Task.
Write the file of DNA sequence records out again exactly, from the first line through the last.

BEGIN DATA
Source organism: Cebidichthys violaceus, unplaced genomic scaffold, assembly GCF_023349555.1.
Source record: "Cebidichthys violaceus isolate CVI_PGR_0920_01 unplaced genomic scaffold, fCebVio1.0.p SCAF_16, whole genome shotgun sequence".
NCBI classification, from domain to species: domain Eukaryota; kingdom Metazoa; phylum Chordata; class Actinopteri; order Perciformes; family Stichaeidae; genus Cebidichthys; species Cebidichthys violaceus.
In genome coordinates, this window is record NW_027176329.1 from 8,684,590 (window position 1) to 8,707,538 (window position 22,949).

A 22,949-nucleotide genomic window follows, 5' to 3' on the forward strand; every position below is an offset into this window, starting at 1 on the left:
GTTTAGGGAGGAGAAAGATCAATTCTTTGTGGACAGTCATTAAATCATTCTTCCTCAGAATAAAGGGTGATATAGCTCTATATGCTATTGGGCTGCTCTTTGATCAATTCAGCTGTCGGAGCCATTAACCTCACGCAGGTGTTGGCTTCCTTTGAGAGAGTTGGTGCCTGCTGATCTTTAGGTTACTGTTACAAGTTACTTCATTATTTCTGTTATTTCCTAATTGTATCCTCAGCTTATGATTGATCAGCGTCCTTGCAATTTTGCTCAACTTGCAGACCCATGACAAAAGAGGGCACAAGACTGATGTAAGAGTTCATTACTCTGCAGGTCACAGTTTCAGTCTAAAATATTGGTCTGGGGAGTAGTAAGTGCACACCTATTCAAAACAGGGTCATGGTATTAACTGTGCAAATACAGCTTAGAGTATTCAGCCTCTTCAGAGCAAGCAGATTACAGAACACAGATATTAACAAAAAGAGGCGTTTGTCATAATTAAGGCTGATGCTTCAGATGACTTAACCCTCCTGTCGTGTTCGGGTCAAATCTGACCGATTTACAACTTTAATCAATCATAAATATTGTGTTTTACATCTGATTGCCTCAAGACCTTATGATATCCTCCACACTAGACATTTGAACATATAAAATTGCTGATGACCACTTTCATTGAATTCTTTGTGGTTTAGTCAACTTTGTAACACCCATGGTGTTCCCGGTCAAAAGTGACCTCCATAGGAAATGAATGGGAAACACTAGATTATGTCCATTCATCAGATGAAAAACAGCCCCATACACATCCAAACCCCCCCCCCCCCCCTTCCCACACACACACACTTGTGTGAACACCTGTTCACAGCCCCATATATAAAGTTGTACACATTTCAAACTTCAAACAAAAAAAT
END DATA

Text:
Source organism: Cebidichthys violaceus, unplaced genomic scaffold, assembly GCF_023349555.1.
Source record: "Cebidichthys violaceus isolate CVI_PGR_0920_01 unplaced genomic scaffold, fCebVio1.0.p SCAF_16, whole genome shotgun sequence".
NCBI classification, from domain to species: domain Eukaryota; kingdom Metazoa; phylum Chordata; class Actinopteri; order Perciformes; family Stichaeidae; genus Cebidichthys; species Cebidichthys violaceus.
In genome coordinates, this window is record NW_027176329.1 from 8,684,590 (window position 1) to 8,707,538 (window position 22,949).

A 22,949-nucleotide genomic window follows, 5' to 3' on the forward strand; every position below is an offset into this window, starting at 1 on the left:
GTTTAGGGAGGAGAAAGATCAATTCTTTGTGGACAGTCATTAAATCATTCTTCCTCAGAATAAAGGGTGATATAGCTCTATATGCTATTGGGCTGCTCTTTGATCAATTCAGCTGTCGGAGCCATTAACCTCACGCAGGTGTTGGCTTCCTTTGAGAGAGTTGGTGCCTGCTGATCTTTAGGTTACTGTTACAAGTTACTTCATTATTTCTGTTATTTCCTAATTGTATCCTCAGCTTATGATTGATCAGCGTCCTTGCAATTTTGCTCAACTTGCAGACCCATGACAAAAGAGGGCACAAGACTGATGTAAGAGTTCATTACTCTGCAGGTCACAGTTTCAGTCTAAAATATTGGTCTGGGGAGTAGTAAGTGCACACCTATTCAAAACAGGGTCATGGTATTAACTGTGCAAATACAGCTTAGAGTATTCAGCCTCTTCAGAGCAAGCAGATTACAGAACACAGATATTAACAAAAAGAGGCGTTTGTCATAATTAAGGCTGATGCTTCAGATGACTTAACCCTCCTGTCGTGTTCGGGTCAAATCTGACCGATTTACAACTTTAATCAATCATAAATATTGTGTTTTACATCTGATTGCCTCAAGACCTTATGATATCCTCCACACTAGACATTTGAACATATAAAATTGCTGATGACCACTTTCATTGAATTCTTTGTGGTTTAGTCAACTTTGTAACACCCATGGTGTTCCCGGTCAAAAGTGACCTCCATAGGAAATGAATGGGAAACACTAGATTATGTCCATTCATCAGATGAAAAACAGCCCCATACACATCCAAACCCCCCCCCCCCCCCTTCCCACACACACACACTTGTGTGAACACCTGTTCACAGCCCCATATATAAAGTTGTACACATTTCAAACTTCAAACAAAAAAAT